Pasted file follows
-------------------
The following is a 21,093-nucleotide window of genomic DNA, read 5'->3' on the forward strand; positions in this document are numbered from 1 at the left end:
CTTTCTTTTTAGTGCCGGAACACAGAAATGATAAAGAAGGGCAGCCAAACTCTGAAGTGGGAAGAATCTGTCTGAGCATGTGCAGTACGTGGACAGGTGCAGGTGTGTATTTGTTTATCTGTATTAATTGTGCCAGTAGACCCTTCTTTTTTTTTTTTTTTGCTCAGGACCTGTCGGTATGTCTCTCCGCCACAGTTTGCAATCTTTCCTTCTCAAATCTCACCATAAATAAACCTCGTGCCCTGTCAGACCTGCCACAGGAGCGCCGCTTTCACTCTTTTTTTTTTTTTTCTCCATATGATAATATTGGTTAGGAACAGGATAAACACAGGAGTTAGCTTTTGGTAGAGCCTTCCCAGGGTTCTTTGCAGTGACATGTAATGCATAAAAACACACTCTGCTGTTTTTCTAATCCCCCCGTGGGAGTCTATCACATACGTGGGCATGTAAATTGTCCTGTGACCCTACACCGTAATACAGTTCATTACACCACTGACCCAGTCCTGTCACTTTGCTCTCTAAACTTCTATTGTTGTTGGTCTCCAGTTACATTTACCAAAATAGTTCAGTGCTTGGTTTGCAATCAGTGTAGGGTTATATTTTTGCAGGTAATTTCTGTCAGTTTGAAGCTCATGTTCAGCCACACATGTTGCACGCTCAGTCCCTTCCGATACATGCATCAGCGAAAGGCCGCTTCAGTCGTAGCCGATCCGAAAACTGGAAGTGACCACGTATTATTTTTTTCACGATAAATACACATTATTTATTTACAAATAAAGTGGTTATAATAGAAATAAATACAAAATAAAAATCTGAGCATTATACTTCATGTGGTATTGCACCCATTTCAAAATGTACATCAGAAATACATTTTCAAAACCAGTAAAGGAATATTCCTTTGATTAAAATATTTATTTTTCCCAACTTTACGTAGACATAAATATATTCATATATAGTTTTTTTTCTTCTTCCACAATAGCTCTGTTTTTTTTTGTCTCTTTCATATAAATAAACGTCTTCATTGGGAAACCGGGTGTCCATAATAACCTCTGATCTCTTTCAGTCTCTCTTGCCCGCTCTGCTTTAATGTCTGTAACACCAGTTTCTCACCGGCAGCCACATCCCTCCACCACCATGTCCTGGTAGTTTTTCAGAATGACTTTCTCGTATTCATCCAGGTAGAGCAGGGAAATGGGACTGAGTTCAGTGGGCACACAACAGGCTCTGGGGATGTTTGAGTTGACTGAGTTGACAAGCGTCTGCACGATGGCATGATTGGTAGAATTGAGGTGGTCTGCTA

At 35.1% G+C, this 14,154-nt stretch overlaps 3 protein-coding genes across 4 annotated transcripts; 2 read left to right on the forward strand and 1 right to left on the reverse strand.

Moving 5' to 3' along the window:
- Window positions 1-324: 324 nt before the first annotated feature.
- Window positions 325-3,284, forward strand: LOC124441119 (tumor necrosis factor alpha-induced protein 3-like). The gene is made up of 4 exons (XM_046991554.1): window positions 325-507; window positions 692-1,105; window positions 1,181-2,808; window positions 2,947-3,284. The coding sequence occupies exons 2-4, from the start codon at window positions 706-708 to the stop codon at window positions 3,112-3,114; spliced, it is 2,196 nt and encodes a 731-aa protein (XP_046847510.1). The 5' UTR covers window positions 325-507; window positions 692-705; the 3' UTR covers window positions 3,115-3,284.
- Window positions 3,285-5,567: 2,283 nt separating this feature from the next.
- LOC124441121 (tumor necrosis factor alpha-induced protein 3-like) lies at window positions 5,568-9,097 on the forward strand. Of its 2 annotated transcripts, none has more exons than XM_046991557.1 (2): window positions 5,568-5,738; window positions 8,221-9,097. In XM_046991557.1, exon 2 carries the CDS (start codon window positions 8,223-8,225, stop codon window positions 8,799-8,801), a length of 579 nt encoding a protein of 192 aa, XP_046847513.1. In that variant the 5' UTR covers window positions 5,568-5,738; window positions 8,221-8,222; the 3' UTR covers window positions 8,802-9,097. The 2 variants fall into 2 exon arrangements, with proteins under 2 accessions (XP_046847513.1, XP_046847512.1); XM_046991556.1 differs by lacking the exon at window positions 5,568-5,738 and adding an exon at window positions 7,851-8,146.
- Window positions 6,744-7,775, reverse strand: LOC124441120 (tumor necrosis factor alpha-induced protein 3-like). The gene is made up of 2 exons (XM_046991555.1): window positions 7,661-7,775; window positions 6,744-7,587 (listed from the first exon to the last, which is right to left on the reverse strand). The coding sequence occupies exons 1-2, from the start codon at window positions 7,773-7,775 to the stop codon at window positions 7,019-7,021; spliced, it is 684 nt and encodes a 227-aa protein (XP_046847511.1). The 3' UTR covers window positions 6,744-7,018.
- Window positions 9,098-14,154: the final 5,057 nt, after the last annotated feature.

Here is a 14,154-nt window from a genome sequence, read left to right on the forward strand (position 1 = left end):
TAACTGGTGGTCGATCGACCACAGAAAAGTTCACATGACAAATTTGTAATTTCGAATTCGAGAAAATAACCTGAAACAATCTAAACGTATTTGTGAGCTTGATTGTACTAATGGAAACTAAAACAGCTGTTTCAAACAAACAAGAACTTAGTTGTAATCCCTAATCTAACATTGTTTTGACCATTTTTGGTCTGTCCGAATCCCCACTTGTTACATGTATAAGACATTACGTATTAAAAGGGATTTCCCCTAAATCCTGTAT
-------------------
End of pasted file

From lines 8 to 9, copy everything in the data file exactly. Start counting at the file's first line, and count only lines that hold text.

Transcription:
- LOC124441121 (tumor necrosis factor alpha-induced protein 3-like) lies at window positions 5,568-9,097 on the forward strand. Of its 2 annotated transcripts, none has more exons than XM_046991557.1 (2): window positions 5,568-5,738; window positions 8,221-9,097. In XM_046991557.1, exon 2 carries the CDS (start codon window positions 8,223-8,225, stop codon window positions 8,799-8,801), a length of 579 nt encoding a protein of 192 aa, XP_046847513.1. In that variant the 5' UTR covers window positions 5,568-5,738; window positions 8,221-8,222; the 3' UTR covers window positions 8,802-9,097. The 2 variants fall into 2 exon arrangements, with proteins under 2 accessions (XP_046847513.1, XP_046847512.1); XM_046991556.1 differs by lacking the exon at window positions 5,568-5,738 and adding an exon at window positions 7,851-8,146.
- Window positions 6,744-7,775, reverse strand: LOC124441120 (tumor necrosis factor alpha-induced protein 3-like). The gene is made up of 2 exons (XM_046991555.1): window positions 7,661-7,775; window positions 6,744-7,587 (listed from the first exon to the last, which is right to left on the reverse strand). The coding sequence occupies exons 1-2, from the start codon at window positions 7,773-7,775 to the stop codon at window positions 7,019-7,021; spliced, it is 684 nt and encodes a 227-aa protein (XP_046847511.1). The 3' UTR covers window positions 6,744-7,018.